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Court Denies Petition to Set Aside an Acknowledgment of Paternity – Merritt v. Allen, 99 A.D.3d 1006 (N.Y. App. Div. 2012)


In this case the court was asked to set aside an acknowledgement of paternity, direct a paternity test, and discontinue child support payments.  The mother responded by filing a motion to dismiss the petition.  Not surprisingly, the court denied the petitioner’s request and granted the mother’s motion to dismiss.

Typically establishing paternity is only an issue if the child is born to unmarried parents. If the parents are married when the child is born, the husband of the mother is deemed the legal father of the child. This is the case even if there is reason to suspect that another man is the biological father.  If the parents are not married, there are a few ways to establish paternity.  One way is to get a DNA test which will indicate whether or not a man is the biological father of the child.  Another way is for both parents to sign a document called an “Acknowledgement of Paternity.”  The form requires that the parents agree on the paternity of the child.  There is not requirement that the parents take a DNA test to confirm paternity. Thus, if there is a question about paternity, it is a good idea to get a DNA test and to not simply sign an Acknowledgement of Paternity.

Once an Acknowledgement of Paternity is signed and filed, it is legally binding.  The father will have both the legal rights and obligations of a father, including the obligation of paying child support until the child is emancipated.  The father will also have the right to seek custody or visitation. This is the case regardless of whether or not the man who signs the form is actually the biological father.  Once paternity is established through the Acknowledge of Paternity form and child support established, it is very difficult to reverse. New York has an interest in ensuring that children are cared for.  It is in the best interest of a child to have two parents financially responsible for raising the child and to have two parents emotionally care for the child.  Thus, once a man comes forward and acknowledges that he is a child’s father and starts to pay child support, the court is reluctant to reverse it.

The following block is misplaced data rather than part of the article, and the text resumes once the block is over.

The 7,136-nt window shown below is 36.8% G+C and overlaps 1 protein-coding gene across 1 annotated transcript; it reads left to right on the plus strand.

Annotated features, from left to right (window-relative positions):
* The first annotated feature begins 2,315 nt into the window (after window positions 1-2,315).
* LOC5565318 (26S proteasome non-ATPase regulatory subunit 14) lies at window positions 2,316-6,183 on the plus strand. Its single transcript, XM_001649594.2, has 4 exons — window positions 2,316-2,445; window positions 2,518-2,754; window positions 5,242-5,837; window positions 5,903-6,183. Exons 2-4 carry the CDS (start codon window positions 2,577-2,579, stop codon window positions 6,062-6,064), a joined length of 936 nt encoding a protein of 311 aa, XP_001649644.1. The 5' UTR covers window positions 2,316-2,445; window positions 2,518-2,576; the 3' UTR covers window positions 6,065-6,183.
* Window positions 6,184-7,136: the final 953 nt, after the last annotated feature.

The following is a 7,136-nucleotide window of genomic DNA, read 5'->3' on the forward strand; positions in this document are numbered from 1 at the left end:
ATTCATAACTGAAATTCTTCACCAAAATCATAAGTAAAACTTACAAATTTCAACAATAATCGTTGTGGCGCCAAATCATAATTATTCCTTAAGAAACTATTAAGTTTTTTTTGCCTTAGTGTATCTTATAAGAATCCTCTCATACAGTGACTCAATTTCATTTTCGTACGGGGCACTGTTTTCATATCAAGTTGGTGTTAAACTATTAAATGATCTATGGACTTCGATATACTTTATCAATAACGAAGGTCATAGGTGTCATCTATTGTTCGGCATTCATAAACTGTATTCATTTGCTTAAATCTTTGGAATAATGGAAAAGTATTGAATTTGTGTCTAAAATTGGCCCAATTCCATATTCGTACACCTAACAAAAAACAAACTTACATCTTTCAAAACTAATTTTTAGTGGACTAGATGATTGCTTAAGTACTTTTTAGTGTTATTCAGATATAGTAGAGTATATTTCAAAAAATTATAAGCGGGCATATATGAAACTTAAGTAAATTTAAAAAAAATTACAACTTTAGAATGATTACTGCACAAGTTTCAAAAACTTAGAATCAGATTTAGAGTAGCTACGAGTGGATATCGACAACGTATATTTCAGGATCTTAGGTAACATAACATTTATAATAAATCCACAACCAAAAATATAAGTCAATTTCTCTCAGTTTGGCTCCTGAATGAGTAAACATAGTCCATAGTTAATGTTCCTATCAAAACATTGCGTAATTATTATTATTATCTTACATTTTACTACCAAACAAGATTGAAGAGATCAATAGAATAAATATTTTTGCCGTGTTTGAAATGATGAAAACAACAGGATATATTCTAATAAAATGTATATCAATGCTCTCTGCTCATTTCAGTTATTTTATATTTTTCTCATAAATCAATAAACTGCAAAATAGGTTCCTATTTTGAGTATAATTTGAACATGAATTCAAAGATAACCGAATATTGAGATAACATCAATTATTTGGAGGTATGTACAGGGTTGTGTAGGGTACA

In Merritt, J. Merritt signed an Acknowledgement of Paternity in 2000, and started to pay child support in 2006.  He had also petitioned for and was awarded visitation with the child, and the child regarded the petitioner as his father. In 2011 Merritt filed a petition to set aside the acknowledgement of paternity and direct a paternity test.  He also wanted to stop having to pay child support.  It is unclear as to what happened that caused Merritt to seek a paternity test after 11 years.  By filing the petition is clear that Merritt is now questioning whether he is the child’s biological father.  In the court’s eyes, it no longer matters whether the child is biologically related to the Merritt. By signing the Acknowledgement of Paternity, Merritt and the child’s mother legally settled that question.  Furthermore, Merritt established a relationship with the child and has assumed financial responsibility.  The court determined that it was not in the best interests of the child to upset the situation.

The court’s position may have been quite different if the child was not 11 years old at the time of the petition and if Merritt had not been financially and emotionally supporting the child for several years.

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